IMG_1792Over the last month or so, I have been feeling really charged, the drive and passion for achieving my goals, that had subsided somewhat since I left the UK, returned with a vengeance. On top of my day job, I found myself devouring books, having weekly accountability Skype calls, learning Spanish, going on 6am runs, writing 1000 words before even getting out of bed, participating in e-courses, working my to do list and generally just feeling pretty on fire.

Clearing the decks 

Two weeks ago the fire burnt out. When I found myself fighting back tears on my weekly call with my gorgeous accountability partner, I quickly realised that in the excitement of feeling on it, I had taken on too much. They (whoever ‘they’ are) say, “if you want something done, ask a busy person” and normally I couldn’t agree more. Why? Because when I’m in flow, on it, full of energy, flying high, I feel like I can do anything and everything and all of it today, in fact make that yesterday!

I’ve learnt that I have to watch that. In future I’d prefer not to get to a point where drastic action is required but last week that is exactly where I ended up. I cancelled everything, I stopped setting my alarm to get up at 6am, I stopped writing my morning pages, I stopped running, instead I decided to get up when my body and brain felt they’d had enough sleep (one day I slept as late as 10.40am – imagine!). I also stopped setting weekly goals, I cancelled my weekly accountability call and I started to breath again.

Time to relax 

Instead of trying to make every second of my day productive, I slept more, in my down time I watched episode after episode of ‘Friends’ without feeling guilty, I lay in my hammock and after a week like this my heart rate resumed to normal, I started to feel less anxious and instead I became centered and calm. With this new state of mind I decided to take a closer look at why I had got myself into a position of feeling so overwhelmed in the first place.

I got a piece of paper and I wrote down all the things I had on my plate (many of which I had put on my plate oh so willingly!). It included work, day-to-day activities, e-courses I had signed up for, books I had started reading, goals I was working towards and anything else that was floating around on my mental wish list. There was a lot of stuff.

Then I decided to tackle my personal email. I opened my Hotmail account to find over 650 unread emails. I took a deep breath and I got to work, I unsubscribed from what felt like hundreds of newsletters. As I did so, I realised how sign-up crazy I can get. Because I love learning and there are so many incredible and free resources out there, I find myself wanting access to them all but what I realised as I went through my inbox was that most of these emails had never even been opened, they just sat there in my inbox making me feel stressed every time I looked at them.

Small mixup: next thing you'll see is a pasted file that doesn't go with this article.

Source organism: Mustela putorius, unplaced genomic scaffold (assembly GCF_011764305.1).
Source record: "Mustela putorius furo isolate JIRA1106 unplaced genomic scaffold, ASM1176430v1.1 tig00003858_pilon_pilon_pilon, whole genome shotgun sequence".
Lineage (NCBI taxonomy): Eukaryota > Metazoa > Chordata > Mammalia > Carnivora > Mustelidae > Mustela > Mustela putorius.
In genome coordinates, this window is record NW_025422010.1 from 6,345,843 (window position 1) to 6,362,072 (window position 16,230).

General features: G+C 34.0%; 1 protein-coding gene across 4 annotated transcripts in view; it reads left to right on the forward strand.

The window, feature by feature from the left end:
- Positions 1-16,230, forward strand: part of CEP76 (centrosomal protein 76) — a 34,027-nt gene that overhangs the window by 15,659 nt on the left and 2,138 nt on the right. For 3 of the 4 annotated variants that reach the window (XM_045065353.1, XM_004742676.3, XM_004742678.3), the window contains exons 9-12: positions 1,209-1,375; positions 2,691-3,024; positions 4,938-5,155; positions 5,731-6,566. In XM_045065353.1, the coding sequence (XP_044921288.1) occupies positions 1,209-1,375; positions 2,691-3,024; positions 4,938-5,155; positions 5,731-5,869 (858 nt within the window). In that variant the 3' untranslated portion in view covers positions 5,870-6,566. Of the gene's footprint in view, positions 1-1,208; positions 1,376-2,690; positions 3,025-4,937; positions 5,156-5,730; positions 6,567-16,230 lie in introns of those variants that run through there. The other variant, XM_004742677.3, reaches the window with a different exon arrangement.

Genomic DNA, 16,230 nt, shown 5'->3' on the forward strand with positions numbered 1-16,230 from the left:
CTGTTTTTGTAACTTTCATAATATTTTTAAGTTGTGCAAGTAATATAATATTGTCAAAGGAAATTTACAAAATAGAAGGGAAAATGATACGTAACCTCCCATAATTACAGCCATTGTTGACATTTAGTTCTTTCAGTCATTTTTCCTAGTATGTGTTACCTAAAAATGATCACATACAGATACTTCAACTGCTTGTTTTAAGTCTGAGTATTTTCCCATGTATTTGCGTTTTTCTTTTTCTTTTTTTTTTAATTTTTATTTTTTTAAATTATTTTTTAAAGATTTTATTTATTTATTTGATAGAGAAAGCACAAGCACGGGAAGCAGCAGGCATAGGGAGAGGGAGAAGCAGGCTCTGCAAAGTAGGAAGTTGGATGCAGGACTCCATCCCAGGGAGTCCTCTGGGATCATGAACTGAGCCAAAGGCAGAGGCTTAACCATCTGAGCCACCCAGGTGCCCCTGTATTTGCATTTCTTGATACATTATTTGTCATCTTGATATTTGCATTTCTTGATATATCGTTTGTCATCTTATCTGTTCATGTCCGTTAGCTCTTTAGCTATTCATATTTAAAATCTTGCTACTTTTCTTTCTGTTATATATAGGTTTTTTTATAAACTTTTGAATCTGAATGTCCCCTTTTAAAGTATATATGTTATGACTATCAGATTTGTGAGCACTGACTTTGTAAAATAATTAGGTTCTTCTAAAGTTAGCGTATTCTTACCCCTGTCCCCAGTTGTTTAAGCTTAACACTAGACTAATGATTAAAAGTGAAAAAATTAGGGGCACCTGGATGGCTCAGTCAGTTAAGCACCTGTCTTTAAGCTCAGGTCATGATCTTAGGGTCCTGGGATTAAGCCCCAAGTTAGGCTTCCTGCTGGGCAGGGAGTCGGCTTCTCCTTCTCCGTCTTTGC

Getting clear 

Feeling lighter for my inbox clear out and the brain dump of all the things on my to do list, I sat down to look at the piece of paper now IMG_1793covered in book titles, courses and wish list items.

I told myself this: You can pick one course and one book for the month of August.

I had started The Artist’s Way a week earlier along with several other people who had formed a Facebook group to help support each other, but looking through my list I spotted an e-course I had downloaded months earlier and failed to finish. “30 days of Meditation” a course from Kate Swoboda leapt from the page. If I’m suffering from overwhelm what better than to set myself a goal of finding time for stillness everyday?

Now I just had to pick a book. One book. One book from the 10+ books I was currently reading and only one book from the 100+ unread books currently sitting on my Kindle, waiting to be read.

Also in support of avoiding overwhelm and looking after my health, I chose to read ‘The Fast Diet: The Secret of Intermittent Fasting” by Michael Mosley and Mimi Spencer, who describe a new way of eating that helps us stay trim and live longer by eating normally five days a week and fasting for two days a week.

Having made my choices, I promptly forgot about all the other things on my list. These two endeavors: to meditate every day for 30 days and to fast for two days a week feel like a manageable plan.

What I’ve realised is that by choosing these two things to focus on I’m not doing any less than I was before, in fact I may even achieve more this month than I did last month, but clearing space in my life and in my brain allows me not only to focus but to breath.

Don’t forget to breath!

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